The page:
To properly manage the delicate relationship between the Dominion of Bernalwood and our rebellious vassals from La Lengua, it is important for us to understand the longstanding roots of the La Lenguans’ search for autonomy.
Neighbor Ben recently discovered an important artifact that should assist in this quest for historical context. Hiding in plain sight on a vacant Mission Street storefront just north of 30th Street, he found a vintage decal which pledges fealty to the “South of Army – Mission Merchants Association.”
Who were these proto-La Lenguans? What can we infer about the people who roamed the flatlands in the days before Army Street became Cesar Chavez Boulevard? The decal’s intimation that “He Knows You – You Know Him” suggests they were a paternalistic tribe that was closely bound by kinship ties and sharply-defined notions of geographic solidarity.
Minus the paternalistic bias, the same might be said of the La Lenguans of 2012. The contemporary articulation of La Lengua identity is a relatively recent phenomenon, but this decal demonstrates that the area’s sense of geographic “otherness” has been present for a very long time. Good to know.
PHOTO: Neighbor Ben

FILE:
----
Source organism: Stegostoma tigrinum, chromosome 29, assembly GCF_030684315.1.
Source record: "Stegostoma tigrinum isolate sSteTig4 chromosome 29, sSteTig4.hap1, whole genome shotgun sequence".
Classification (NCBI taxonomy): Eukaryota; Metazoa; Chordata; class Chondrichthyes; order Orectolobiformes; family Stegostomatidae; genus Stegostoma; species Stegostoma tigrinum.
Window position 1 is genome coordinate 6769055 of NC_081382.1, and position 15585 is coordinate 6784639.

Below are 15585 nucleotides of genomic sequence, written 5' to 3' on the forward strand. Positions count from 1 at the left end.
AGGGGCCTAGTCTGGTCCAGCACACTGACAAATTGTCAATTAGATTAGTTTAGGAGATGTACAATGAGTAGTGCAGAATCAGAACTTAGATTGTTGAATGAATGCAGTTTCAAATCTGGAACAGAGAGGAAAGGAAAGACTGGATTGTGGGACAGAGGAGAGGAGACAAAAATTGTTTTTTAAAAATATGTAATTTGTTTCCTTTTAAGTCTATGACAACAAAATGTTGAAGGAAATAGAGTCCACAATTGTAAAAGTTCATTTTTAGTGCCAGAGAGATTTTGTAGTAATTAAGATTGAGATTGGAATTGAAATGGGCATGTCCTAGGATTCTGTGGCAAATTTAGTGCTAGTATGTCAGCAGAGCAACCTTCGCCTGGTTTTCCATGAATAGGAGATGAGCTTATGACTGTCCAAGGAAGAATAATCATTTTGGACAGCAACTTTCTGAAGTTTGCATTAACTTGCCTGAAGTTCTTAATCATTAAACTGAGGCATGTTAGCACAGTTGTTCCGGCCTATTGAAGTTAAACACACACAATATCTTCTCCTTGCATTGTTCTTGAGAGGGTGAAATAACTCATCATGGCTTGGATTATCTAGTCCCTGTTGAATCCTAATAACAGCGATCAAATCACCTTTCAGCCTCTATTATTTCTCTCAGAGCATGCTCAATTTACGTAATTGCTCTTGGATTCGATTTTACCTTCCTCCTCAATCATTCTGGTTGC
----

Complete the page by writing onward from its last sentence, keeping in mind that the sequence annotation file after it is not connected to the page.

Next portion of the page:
11 thoughts on “Ancient Decal Reveals Primitive Origins of La Lengua Identity”
What a great find!
South of Army = SoAr. Just sayin’…
Very cool… but, south of Army? Like, the southern side of Army street?
I assume the SoA-MMA was referring to what we now call La Lengua.
Oh Christ, I’m being an idiot and ignoring that Cesar Chavez doesn’t exactly end where it intersects Mission. This is what happens when I multitask. Or type.
I think this is pretty obvious: It’s a collection of the creation myths of the proto-La Lenguans. They descended from those entering the area on foot from the Golden Gate Bridge, by outrigger canoe from the Faralonnes, by boat then trolley from the Ferry Building and by spaceships landing at all local fire hose nozzle tributes. Only one is true of course, but that is their secret.
“SoAMMA” kind of rolls off the tongue nicely, doesn’t it? Predecessors of SOMAites, for sure. This is a significant leap forward in the anthropological studies regarding the area’s population.
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